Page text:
DinasSugarShack Posted 6 Jan 2013 , 6:52pm
post #1 of

Hello everyone:

I have a question for everyone. I have a client who wants a 3 tiered cake to feed 150 ppl. What size tiers would you make?

I always tend to go bigger than needed because I am always afraid of not having enough, but end up with too much cake.

Thanks

Dina

20 replies
-K8memphis Posted 6 Jan 2013 , 8:04pm
post #2 of

an idea is to google

 

wilton wedding cake data

 

and earlene has a little bit larger serving size on her website

 

www.earlenescakes.com

 

i'd do a 13x10x7 and advise they need to serve all the cake to get the servings

-K8memphis Posted 6 Jan 2013 , 8:16pm
post #3 of

i'd actually try to make a bit larger --i about never get it that even steven

 

i like to give 15-20 unbeknownst additional servings

 

or have a 9x13 back up if they were glued to 150 servings in a 3-tier configuration

itsacake Posted 6 Jan 2013 , 8:32pm
post #4 of

After a couple of years being  a hobbyist and being worried that I wasn't making enough cake (and always having leftovers), I went into business and started using the Wilton chart exclusively.    Let me say that I've never had a complaint about not enough cake.  People (and the caterers too) often still tell me there is some left over.

 

I think it is just as bad to give too much as to give too little, because in the final analysis, if the customer has a lot of cake left over,  they will think you sold them too much and they could have purchased less and paid less.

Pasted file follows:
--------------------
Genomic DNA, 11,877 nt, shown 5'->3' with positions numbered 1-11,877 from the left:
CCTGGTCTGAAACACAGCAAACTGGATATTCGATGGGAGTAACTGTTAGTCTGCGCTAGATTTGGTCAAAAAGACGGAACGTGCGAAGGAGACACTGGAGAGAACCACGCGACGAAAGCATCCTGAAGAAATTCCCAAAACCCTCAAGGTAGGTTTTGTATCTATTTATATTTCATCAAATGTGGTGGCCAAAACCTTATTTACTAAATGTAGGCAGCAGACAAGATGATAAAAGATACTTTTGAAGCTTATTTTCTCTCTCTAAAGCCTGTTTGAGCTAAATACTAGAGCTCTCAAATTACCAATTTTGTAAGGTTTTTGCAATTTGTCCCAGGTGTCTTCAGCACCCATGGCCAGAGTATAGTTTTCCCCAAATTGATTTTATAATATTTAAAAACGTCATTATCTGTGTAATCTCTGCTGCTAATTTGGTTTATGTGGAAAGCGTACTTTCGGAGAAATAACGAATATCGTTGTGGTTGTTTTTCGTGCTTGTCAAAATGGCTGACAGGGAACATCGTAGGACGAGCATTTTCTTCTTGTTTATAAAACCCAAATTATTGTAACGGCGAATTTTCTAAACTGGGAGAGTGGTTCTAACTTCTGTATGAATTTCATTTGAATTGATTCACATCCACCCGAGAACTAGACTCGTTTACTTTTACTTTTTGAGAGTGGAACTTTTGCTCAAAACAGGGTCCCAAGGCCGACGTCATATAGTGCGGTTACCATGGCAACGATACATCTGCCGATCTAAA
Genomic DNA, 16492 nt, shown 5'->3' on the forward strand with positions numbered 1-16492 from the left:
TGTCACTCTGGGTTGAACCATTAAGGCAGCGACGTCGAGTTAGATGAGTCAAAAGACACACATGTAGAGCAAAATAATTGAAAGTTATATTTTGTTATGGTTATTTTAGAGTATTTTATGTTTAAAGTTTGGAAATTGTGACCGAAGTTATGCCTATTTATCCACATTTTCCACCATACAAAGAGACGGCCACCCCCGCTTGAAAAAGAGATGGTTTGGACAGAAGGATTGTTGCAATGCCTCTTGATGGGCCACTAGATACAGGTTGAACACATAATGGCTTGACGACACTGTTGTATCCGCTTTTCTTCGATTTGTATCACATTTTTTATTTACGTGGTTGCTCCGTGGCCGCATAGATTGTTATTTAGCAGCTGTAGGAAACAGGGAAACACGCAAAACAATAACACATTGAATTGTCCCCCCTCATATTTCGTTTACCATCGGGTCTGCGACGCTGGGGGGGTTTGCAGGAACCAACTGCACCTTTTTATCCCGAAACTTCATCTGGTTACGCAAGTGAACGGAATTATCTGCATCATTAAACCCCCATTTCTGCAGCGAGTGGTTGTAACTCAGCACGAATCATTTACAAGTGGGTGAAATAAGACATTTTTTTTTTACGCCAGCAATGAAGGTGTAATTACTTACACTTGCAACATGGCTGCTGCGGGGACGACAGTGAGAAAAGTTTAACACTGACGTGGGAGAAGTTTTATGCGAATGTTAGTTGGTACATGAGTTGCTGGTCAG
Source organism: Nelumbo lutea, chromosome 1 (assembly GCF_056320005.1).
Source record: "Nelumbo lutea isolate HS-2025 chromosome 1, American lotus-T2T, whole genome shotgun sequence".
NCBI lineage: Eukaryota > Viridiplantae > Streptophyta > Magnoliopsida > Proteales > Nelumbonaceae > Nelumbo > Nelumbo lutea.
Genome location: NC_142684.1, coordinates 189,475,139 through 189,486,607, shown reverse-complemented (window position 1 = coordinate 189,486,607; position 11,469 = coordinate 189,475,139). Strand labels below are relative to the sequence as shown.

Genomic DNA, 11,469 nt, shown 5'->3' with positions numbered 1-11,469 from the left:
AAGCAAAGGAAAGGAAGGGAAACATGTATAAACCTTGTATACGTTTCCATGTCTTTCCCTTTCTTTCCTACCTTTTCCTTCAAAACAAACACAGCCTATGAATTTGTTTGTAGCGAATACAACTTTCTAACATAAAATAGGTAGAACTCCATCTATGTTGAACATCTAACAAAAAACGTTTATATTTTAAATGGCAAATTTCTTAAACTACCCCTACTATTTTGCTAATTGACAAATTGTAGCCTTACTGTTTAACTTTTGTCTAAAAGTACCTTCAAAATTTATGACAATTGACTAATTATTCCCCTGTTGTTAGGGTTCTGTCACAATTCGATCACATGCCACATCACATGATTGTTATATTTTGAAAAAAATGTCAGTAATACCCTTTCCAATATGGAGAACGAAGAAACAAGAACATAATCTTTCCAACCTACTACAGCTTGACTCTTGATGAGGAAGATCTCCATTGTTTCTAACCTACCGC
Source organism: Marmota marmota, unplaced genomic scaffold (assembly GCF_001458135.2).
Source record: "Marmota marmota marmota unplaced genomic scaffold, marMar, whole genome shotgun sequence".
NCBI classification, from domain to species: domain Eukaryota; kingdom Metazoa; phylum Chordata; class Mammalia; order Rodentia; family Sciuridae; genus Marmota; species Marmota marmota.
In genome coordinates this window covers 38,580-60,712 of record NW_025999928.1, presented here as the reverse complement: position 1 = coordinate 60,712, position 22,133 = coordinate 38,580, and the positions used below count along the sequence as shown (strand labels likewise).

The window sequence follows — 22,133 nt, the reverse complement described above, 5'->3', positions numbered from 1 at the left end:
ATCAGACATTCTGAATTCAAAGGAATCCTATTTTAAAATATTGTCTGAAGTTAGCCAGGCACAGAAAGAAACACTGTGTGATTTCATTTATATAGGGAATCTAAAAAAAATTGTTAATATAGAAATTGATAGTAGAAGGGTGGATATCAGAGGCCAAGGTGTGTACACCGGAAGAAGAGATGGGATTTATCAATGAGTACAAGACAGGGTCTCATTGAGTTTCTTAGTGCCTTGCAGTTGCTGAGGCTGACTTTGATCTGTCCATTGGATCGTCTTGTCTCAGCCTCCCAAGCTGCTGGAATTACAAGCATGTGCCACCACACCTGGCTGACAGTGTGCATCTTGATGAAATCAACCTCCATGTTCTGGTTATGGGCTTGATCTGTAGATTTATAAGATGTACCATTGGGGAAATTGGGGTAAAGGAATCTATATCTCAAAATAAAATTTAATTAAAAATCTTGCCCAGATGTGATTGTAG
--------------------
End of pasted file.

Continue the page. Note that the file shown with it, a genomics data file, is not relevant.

This, even if you gave it too them for free.  They, after all, can only assume they paid for what they got.   I do hasten to add that if you buy other things from me, like cookies or mini cupcakes you always get maybe one or two extra, so a serving or two of extra cake makes sense, but not a lot.  I think our clients assume we are professionals and know how much cake they will need.  

AZCouture Posted 6 Jan 2013 , 8:48pm
post #5 of

3 tiers? Yuch. Would be horridly squatty. I would sell a 5-8-11-14 for 148 servings, a 4-5-6-10-11-12 for 158, 5-7-9-11-13 for 163, or something with less servings. 

-K8memphis Posted 6 Jan 2013 , 9:02pm
post #6 of

itsacake, yes of course

 

but i just produce what they buy--it's their decision

 

i mean a slice might break apart, fall on the floor, get crumpled by a dowel

 

i want them to have enough to make 150 servings

and a 13x10x7 is exactly 150--too close for me

 

i'm not troubled in the least what they do with it i just fulfull the order

 

i tell my brides diplomatically that the cake order is not contingent on there being a wedding

 

if they think they ordered too much or too little it's their miscue not mine

itsacake Posted 6 Jan 2013 , 9:21pm
post #7 of

Ron Ben Israel said, in a class I once took, that it is our obligation as cake artists to counsel our customers to make the correct choices.  I think that is part of being a professional.  So yes, if they order more than they need, that is their choice, but we ought to steer them in the right direction.  Even with slices lost to dowels and pieces dropped, I've never not had enough cake.  There are always people who don't eat cake, for some unexplained reason icon_eek.gif  I do believe however, that California cake slices are inexplicably smaller than Texas and Tennessee slices, so that may make a difference.